Graphene and graphene oxide for biosensing
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Graphene-based nanomaterials attract large attention in electrochemistry due to their unique properties. Reliable method to modify electrodes by graphene is necessary to obtain desired improvement. In this work, different sizes of graphite flakes for preparation of graphene oxide (GO) were tested and the final characterization of the resulting GO was focused on a quick and reliable methods such as Raman and UV–Vis spectroscopy, atomic force microscopy, and surface plasmon resonance. Smaller particles resulted in bigger yield with higher stage of oxidation. Although the average thickness of GO was ~1 nm, differences between GO and by ascorbic acid chemically reduced GO were minimal in topography. The binding and stability of reduced GO on gold surface and gold modified by cysteamine were studied by surface plasmon resonance and cyclic voltammetry. The cysteamine provided slightly higher loading capacity compared to bare gold electrode; however, cyclic voltammetry proved that the electrochemical properties are identical, and therefore, cysteamine is not in this case necessary for GO immobilization.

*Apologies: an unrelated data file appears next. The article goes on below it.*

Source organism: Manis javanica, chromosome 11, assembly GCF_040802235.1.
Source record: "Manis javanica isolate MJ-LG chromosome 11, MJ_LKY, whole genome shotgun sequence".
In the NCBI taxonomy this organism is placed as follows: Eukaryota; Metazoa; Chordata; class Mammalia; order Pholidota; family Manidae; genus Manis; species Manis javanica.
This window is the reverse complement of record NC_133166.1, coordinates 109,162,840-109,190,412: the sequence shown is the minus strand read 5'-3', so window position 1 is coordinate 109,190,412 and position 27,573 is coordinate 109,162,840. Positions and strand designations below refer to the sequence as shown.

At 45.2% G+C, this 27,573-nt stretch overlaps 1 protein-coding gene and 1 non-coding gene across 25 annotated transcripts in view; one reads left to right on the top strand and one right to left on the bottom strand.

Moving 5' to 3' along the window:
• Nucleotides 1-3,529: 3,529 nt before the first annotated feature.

KeywordsBiosensors Electrochemistry UV/Vis spectroscopy Raman spectroscopy Atomic force microscopy Surface plasmon resonance
The work has been supported by MUNI/A/1265/2015—Support of biochemical research at MU and by the Ministry of Education, Youth and Sports of the Czech Republic under the project CEITEC 2020 (LQ1601).
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